A little over a month ago I sat at the Helsinki airport, warming up the writer in me by typing the previous blog post. My idea was to try blogging on the go about the HEMAC Dijon event I was heading to. But it turns out there was no time nor a decent internet connection so I didn’t get to write anything – but it also turned out to be one of the best, if not the best, event I’ve been to.
It is not really fair to rank the events on a best to worst scale though, as the experience is never the same for every participant and you sort of only get out what you put in, to quote the title of my Swedish friends’ promo video from couple of years back.
What did it for me this time (apart from the overwhelmingly friendly atmosphere, quality workshops and some superb demonstrations of which I might write later in more detail) was the amount of free fencing I did. The amount of activity in general was unusual, on my first day I woke up at seven, started working out and practicing and finished over twelve hours later. I got a lot of good fencing in with various weapons, and while I felt I was slightly underperforming on Saturday, I really got into speed again on Sunday.
Much thanks to my friends from Sala d’Armi Achille Marozzo, I got a chance to face excellent swordsmen non-stop for three to four hours. This may sound silly, but during this period I somehow surpassed myself mentally and physically. Physically I got to the point where normally the arm and shortly after it the whole body becomes tired and starts to suggest stopping, but I pushed through. What helped me was that I genuinely wished to fence more, and as such it was a positive feeling that helped me overcome the tiredness. I stopped when I felt like I was satisfied, not when I felt I couldn’t carry on any longer. I don’t know how it looked to someone looking at it from the outside, but do I even need to care? No points were counted on those fights and all of it was just for the pure joy of fencing.
Mentally this weekend and these hours spent fencing did something to the fears I have had towards free fencing. For now I’ll spare you from a deeper dive to these issues, but some of my posts regarding competition might render an idea if you truly are interested. But to keep the story simple, I got rid of my dislike of longsword fencing almost completely, as well as my problems fencing with less experienced people. Perhaps surprisingly, all of this happened while fencing mostly with sidesword and against what I’d estimate as equally skilled or more experienced free fencers than myself.
Having returned to Finland and getting back to speed with regular classes I noticed that I was feeling an ever greater urge to fence with my people, and so the time allocated for free fencing during each class has steadily been growing. This is now possible as in every class the percentage of those with full, adequate free fencing kit is greater than that of those without kit. Those with lacking equipment either do drills, watch others, fence with plastic swords or get individual attention from more experienced practitioners who enjoy instructing. It is possible for me to get my own training done during this time as well since there usually are enough people around that I trust can keep everything safe and under control just as well as I could.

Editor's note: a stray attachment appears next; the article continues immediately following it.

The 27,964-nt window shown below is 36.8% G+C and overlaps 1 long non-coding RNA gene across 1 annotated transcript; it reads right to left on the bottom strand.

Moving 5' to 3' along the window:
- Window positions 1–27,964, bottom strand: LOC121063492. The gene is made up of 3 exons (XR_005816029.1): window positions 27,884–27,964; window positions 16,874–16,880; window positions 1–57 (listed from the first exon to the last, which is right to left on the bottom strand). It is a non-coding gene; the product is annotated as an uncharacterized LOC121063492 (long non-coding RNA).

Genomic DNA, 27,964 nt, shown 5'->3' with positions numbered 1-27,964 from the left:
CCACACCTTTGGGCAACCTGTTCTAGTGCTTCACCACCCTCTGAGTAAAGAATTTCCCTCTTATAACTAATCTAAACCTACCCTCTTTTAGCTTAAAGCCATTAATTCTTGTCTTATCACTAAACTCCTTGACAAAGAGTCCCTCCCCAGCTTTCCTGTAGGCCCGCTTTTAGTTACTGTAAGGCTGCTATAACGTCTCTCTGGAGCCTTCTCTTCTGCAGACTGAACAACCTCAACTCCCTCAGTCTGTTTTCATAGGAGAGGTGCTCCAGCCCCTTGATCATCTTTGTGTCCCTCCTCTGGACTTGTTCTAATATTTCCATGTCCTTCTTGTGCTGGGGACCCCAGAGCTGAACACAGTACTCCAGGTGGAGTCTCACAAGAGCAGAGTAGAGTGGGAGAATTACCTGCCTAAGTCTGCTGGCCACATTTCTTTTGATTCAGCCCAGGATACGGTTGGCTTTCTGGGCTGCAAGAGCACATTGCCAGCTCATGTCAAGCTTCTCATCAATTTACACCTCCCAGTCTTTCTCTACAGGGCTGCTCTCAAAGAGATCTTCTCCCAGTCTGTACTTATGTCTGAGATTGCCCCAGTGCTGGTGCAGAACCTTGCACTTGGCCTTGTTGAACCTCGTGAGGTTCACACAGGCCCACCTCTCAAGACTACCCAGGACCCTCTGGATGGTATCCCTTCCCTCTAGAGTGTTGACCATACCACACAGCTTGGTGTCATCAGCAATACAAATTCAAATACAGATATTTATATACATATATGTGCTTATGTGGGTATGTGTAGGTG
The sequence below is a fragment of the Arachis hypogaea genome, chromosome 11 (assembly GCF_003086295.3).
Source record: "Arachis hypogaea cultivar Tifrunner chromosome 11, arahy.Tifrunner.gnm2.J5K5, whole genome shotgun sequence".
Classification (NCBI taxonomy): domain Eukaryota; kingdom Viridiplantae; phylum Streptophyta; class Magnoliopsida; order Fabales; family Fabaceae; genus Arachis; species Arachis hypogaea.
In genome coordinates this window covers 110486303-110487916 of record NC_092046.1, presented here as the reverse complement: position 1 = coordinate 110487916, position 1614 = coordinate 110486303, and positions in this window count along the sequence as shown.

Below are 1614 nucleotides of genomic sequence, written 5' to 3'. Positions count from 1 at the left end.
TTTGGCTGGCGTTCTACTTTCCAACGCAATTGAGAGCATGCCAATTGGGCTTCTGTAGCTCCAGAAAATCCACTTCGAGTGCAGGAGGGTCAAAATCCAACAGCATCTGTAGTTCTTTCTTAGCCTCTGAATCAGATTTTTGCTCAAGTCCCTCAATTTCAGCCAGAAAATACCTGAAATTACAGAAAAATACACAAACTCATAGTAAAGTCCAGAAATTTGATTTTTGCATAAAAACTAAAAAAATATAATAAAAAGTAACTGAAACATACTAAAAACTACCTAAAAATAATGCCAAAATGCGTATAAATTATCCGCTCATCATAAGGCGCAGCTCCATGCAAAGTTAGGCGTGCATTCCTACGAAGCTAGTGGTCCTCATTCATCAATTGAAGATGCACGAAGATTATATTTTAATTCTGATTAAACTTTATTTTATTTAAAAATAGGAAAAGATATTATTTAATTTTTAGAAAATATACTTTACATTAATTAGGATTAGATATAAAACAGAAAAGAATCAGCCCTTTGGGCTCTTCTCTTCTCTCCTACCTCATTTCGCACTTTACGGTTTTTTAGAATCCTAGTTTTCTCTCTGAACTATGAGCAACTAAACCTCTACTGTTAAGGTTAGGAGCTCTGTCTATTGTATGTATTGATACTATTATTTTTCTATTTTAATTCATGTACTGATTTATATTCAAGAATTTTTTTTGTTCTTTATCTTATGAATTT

Regular training shouldn’t be only geared towards free fencing though – and even for me personally it is right now extremely important it doesn’t mean I should run classes only according to my own cycles. Of course it has an effect, especially since I just don’t have the time and energy to plan every class in advance to the best of my ability. Learning specific skills, conditioning and drilling is just as important. With this in mind I’m constantly thinking how my own emphasis on free fencing could bring something back to other exercises, and indeed sometimes it does.
During yesterday’s training I experienced yet another enlightening moment. We were doing a simple drill where fencers pair up with the role of the agent being to provoke with a feint (cut or thrust) and then, as the patient parries (in this case from porta di ferro stretta) he evades the parry and strikes with a thrust. This was followed by the patient, after having been hit with the thrust, delivering a strike the agent had to parry just to make sure the recovery from the thrust was done in a safe and alert way.
Then we did the same exercise in a way that if the patient was allowed to parry the thrust following the feint as well, and if successful, the exercise would continue as free fencing until the engagement was over. This automatically generated the following conditions:
- The agent and patient (attacker and defender) were decided beforehand.
- The attack was always the same, with a few variations (feint by cut or thrust, followed by a thrust).
- The patient could choose not to enter the free fencing by only doing the parry, thus continuing with the previous drill.
- If patient managed to parry the thrust and wanted to strike, the free fencing would have to be very decisive as the engagement would be over if the fencers would again retreat out of measure.
In essence this felt like the perfect way to bring a simple drill and free fencing together. An added benefit in this drill was that both fencers would have to plan their fencing always two or three steps ahead, since the free fencing would only start after the initial drill. And it was never certain that it would go beyond the drill.
At least I found this to be a very effective way of answering the ages-old problem of bridging the gap between drills and free fencing. We will be experimenting with this more during the summer.